Thank you for this document, I found it easy to read and understand.  A few minor comments:

1.  Introduction

   Indirect signing of content is a paradigm where the content is not
   directly signed, but instead a hash of the content is computed and
   that hash value, along with the hash algorithm, is included in the
   content that will be signed.  Doing indirect signing allows for a
   signature to be validated without first downloading all of the
   content associated with the signature.  This capability can be of
   even greater importance in a constrained environment as not all of
   the content signed may be needed by the device.
   
Would it be better to write "along with an identifier for the hash algorithm"?

1.  Introduction

   The use of hashes to identify objects is something that has been very
   common.  One of the primary things that has been identified by a hash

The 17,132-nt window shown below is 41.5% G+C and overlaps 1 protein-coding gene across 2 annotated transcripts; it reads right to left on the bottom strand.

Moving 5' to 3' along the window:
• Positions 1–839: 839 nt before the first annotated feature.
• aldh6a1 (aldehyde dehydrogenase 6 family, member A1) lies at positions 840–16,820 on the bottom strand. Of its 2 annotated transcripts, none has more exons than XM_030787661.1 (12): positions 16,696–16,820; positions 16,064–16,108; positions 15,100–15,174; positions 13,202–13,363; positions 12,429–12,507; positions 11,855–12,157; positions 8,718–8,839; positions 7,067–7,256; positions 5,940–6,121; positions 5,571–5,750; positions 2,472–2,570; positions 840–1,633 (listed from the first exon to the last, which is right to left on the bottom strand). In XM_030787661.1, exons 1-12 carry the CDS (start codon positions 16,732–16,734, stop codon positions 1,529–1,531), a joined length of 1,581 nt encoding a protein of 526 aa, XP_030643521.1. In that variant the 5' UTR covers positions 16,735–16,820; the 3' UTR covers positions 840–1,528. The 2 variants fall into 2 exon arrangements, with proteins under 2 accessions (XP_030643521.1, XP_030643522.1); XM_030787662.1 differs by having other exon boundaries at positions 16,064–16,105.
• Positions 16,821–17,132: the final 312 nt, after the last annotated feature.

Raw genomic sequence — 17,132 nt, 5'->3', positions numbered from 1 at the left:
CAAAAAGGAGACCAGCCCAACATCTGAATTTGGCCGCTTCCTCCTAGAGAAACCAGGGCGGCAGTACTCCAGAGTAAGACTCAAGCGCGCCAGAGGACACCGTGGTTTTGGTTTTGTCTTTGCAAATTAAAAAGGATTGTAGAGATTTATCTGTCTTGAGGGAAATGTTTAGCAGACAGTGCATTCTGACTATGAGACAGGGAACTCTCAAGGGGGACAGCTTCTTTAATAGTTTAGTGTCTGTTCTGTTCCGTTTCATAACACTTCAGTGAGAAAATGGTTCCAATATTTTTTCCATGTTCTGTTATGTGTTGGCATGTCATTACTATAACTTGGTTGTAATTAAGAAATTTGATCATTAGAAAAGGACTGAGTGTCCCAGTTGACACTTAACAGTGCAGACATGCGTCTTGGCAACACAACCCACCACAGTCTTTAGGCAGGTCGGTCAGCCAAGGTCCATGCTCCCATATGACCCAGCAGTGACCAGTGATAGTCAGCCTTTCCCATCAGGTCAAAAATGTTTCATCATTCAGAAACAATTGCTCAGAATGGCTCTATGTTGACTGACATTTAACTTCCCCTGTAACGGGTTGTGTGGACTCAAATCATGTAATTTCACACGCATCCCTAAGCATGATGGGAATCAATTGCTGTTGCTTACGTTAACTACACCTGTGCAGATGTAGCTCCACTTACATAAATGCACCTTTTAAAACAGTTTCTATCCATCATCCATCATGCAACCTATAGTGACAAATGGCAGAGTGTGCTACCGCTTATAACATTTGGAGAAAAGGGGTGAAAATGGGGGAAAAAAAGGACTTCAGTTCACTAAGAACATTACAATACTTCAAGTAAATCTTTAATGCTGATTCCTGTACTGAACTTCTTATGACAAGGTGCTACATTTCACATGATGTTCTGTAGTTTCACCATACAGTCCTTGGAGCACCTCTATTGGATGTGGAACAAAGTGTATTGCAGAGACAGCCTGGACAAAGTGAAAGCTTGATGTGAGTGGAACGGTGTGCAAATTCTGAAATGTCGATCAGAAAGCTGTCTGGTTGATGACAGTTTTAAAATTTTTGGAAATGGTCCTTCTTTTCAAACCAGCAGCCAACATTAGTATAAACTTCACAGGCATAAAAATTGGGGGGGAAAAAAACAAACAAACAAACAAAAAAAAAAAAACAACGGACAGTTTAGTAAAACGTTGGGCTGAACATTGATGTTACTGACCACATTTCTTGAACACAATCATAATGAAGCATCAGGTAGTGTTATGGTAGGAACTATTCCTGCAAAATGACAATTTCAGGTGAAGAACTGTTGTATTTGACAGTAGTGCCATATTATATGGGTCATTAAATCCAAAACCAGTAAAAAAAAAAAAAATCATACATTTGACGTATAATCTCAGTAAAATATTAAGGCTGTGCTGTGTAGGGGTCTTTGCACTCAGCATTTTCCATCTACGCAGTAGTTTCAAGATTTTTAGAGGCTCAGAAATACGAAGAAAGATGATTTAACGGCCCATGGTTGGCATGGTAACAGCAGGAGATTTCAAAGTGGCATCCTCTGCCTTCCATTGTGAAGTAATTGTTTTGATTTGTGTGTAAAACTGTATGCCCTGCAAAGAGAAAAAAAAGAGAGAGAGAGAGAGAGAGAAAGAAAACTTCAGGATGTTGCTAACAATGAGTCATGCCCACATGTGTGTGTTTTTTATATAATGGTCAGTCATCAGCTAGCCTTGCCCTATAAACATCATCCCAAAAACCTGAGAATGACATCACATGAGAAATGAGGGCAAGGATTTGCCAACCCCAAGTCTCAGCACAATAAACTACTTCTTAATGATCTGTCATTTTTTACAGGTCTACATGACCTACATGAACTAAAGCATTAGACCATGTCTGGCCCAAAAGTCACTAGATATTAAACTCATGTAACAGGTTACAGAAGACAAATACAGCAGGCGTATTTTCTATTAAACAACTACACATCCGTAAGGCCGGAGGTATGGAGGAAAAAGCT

function for secure message is a certificate.  Two examples of this
   can be found in [ESS] and the newly defined COSE equivalents in
   [I-D.ietf-cose-x509].
   
Perhaps drop "newly defined"?

3.2.  SHA-2 Hash Algorithms

   *  *SHA-256* is probably the most common hash function used
      currently.  SHA-256 is an efficient hash algorithm for 32-bit
      hardware.
      
Is this intended to imply that SHA-256 is not an efficient hash algorithm when running on 64-bit hardware?  If so, that might be worth explicitly stating, although it is implied by the description for SHA-512/256.

3.3.  SHAKE Algorithms

Would this be more clear to be titled as SHA-3 Algorithms?

Thanks,
Rob